Democratic presidential candidate Bernie Sanders is Jewish. Does anyone care? We hear nothing about it in the campaign; voters seem uninterested. Things would have been different a generation ago: remember that, up to the 1960s, American universities imposed a de facto quota on Jews. In France, Laurent Fabius, the new president of the Constitutional Council, the nation’s highest court, is of Jewish origin, a fact that has escaped notice. The new Minister of Culture is Jewish—could this have been imagined in the country of the Dreyfus affair and of Marshall Pétain, the Nazis’ most enthusiastic collaborator? In Spain, the descendants of Jews expelled in 1492 can now have their original nationality restored, if they request it. It is true that, especially in France, in places where the Jewish community is mostly of North African origin, Jews are victims of violent criminal acts. But these remain quite rare, committed by young Arabs who reenact the Israeli-Palestinian conflict in their sections of Paris or Marseille. And anti-Zionism shouldn’t be confused with anti-Semitism.
Anti-Zionism is based on a real situation: the Palestinians are not a mythical people, nor are their demands mythical, however difficult they may be to satisfy. Anti-Semitism, on the other hand, is entirely mythical: the Jew was not a real person but a mystical and political construction. The extermination of Jewish communities, which began in France and Germany around A.D. 1000, and continued in the wake of the Crusades, was almost always set off by an accusation of ritual crime: a Christian child supposedly had his throat slit in order to mix his blood in with the ingredients of bread for the Jewish paschal feast. The pogroms in Russia at the beginning of the twentieth century similarly took off from this myth. For 1,000 years in the West, the Jew was the standard scapegoat for explaining bad harvests, economic crises, and bank failures. Jews, thought to be rich when almost all lived in poverty, were expelled, massacred, and stripped of their possessions.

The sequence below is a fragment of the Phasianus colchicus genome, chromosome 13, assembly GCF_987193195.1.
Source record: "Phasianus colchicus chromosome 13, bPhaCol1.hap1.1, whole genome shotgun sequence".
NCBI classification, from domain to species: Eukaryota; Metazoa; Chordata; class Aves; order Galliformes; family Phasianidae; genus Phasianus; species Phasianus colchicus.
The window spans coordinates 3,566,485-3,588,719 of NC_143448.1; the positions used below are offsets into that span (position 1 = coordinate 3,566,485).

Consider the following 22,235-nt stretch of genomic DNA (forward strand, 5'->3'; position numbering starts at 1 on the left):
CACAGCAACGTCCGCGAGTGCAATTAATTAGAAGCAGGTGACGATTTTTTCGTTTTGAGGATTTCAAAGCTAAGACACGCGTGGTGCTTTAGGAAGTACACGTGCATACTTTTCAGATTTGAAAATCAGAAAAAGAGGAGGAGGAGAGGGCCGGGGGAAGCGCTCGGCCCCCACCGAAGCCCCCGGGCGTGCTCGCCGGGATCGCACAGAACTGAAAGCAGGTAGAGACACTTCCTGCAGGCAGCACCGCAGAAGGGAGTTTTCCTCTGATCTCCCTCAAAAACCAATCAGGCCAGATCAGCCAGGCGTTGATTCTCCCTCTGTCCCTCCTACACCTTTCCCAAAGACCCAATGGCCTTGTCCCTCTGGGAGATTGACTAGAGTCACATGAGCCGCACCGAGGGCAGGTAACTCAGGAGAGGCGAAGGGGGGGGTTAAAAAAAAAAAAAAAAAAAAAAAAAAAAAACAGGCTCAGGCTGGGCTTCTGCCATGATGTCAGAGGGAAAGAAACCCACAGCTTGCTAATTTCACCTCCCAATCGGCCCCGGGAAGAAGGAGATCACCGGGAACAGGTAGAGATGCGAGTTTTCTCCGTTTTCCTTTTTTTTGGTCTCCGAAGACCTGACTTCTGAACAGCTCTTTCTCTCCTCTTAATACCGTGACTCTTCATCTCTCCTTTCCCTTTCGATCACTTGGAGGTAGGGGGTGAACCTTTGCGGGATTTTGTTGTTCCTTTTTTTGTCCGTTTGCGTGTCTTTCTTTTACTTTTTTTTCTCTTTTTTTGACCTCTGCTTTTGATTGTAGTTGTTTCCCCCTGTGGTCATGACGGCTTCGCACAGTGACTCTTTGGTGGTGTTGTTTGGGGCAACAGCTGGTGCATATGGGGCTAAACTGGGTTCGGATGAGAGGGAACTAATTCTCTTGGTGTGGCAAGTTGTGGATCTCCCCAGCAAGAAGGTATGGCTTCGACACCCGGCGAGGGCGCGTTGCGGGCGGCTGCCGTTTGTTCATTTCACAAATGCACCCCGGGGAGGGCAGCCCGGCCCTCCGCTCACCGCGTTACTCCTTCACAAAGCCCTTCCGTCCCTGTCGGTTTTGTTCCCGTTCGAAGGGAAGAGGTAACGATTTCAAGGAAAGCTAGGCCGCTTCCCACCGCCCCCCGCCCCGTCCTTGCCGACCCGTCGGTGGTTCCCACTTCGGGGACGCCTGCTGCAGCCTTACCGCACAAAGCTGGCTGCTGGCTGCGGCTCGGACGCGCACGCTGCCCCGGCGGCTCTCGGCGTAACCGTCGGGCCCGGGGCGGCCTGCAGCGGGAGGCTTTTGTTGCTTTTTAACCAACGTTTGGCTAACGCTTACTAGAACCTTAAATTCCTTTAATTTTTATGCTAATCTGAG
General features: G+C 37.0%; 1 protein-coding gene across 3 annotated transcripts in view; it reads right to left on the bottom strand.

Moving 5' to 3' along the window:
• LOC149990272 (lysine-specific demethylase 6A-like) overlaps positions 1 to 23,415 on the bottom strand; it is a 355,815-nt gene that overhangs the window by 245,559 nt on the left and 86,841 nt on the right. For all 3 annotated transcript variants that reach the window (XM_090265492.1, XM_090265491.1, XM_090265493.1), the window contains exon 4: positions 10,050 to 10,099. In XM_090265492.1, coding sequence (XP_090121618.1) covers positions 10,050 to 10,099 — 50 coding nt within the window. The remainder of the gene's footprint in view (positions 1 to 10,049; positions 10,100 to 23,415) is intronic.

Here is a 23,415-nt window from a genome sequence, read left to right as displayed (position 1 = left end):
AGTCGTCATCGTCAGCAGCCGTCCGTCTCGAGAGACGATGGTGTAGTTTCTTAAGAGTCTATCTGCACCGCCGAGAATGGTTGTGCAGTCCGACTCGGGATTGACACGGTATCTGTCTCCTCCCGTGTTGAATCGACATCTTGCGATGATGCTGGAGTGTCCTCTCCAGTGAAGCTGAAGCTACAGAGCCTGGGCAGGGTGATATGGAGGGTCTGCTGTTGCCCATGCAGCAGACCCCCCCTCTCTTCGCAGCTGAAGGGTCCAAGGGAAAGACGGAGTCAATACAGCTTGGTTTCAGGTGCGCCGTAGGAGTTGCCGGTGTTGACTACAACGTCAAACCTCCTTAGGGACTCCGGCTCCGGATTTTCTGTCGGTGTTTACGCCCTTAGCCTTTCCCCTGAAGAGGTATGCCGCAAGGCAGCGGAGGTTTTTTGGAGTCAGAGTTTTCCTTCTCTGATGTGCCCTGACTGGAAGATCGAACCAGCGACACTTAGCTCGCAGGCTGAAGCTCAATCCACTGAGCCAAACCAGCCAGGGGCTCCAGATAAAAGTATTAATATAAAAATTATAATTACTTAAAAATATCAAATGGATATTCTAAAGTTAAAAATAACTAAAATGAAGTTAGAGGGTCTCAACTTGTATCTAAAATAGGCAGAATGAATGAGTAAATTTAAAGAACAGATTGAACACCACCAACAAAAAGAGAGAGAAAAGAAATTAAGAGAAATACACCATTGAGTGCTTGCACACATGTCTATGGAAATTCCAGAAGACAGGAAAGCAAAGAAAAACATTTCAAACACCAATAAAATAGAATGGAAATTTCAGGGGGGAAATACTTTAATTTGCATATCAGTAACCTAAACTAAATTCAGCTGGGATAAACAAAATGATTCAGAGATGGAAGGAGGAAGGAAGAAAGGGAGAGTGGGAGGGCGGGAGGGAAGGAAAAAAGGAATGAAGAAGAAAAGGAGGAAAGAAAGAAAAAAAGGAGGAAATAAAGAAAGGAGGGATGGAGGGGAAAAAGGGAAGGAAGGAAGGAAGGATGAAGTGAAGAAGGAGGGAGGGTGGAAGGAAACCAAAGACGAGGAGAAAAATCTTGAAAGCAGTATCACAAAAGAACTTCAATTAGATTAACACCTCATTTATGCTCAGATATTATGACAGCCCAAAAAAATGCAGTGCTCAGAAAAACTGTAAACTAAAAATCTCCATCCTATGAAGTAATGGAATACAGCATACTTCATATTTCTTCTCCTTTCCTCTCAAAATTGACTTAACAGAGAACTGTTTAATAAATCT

Anti-Semitism was also based on the accusation of “deicide,” until Vatican II erased this reference from the Easter liturgy. The mythic character of anti-Semitism is demonstrated by the lack of correlation between the number of Jews and the virulence of anti-Semitic feelings. When the Dreyfus affair broke out, less than 60,000 Jews lived in France, and they held mediocre ranks in society. Dreyfus himself was only a modest colonel. Germany was home to fewer than 100,000 Jews when Hitler seized power in 1933. In Poland, where one still finds anti-Semitic currents on certain radio stations and in certain newspapers, Jews themselves have disappeared. Jews are not necessary for anti-Semitism to flourish—as shown by its persistence in Poland, as it persisted in Stalinist Russia and even in France in the immediate aftermath of the war. Some of my lycée professors (high school teachers) were openly anti-Semitic.
The emigration of 7,000 French Jews each year, some argue, proves that being a Jew in France is unbearable. But this figure, representing about 1 percent of France’s Jewish population, is misleading, since it mixes together economic exiles (who are not only Jews) with those who, for religious reasons, wish to pursue their life in Israel, and perhaps some who fear the hostility of young Arabs.
It is time to admit that Jews are no longer scapegoats—in fact, they are hardly distinguishable from the non-Jewish population. Is this because Jews have assimilated? Jews have always shown a surprising patriotism wherever they lived: in 1914, my ancestors, Austrian Jews, fought in the Austrian army, and my Russian ancestors in the Army of the Czar. I did not yet have French ancestors, but they likely would have rushed to the front just as Dreyfus did. It is not Jews who have changed but Western society. Of course, the discovery of the Shoah in 1945 made it forever clear that anti-Semitism is diabolical, but I would date the end of anti-Semitism to the trial of Adolf Eichmann in 1961. This “banality of evil,” according to Hannah Arendt, made it so that after this trial no bureaucrat (“I am a bureaucrat who obeyed orders,” Eichmann said in his defense) and no intellectual could call himself an anti-Semite. Anti-Semitism, which had been an elegant position in Europe among Christian intellectuals on the right and anti-capitalists on the left, became grotesque after Eichmann. Then, in 1962, came Vatican II, whose influence remains fundamental. The church became sincerely philo-Semitic.
Because of the persistence of attacks that mix old-fashioned anti-Semitism with contemporary anti-Zionism, some in France, Belgium, and the Netherlands will consider me too optimistic. But I remember that in 1940, the French police deported my family. Today, they protect us. It’s a very different world, and we need to keep that truth in view.
Photo by Djampa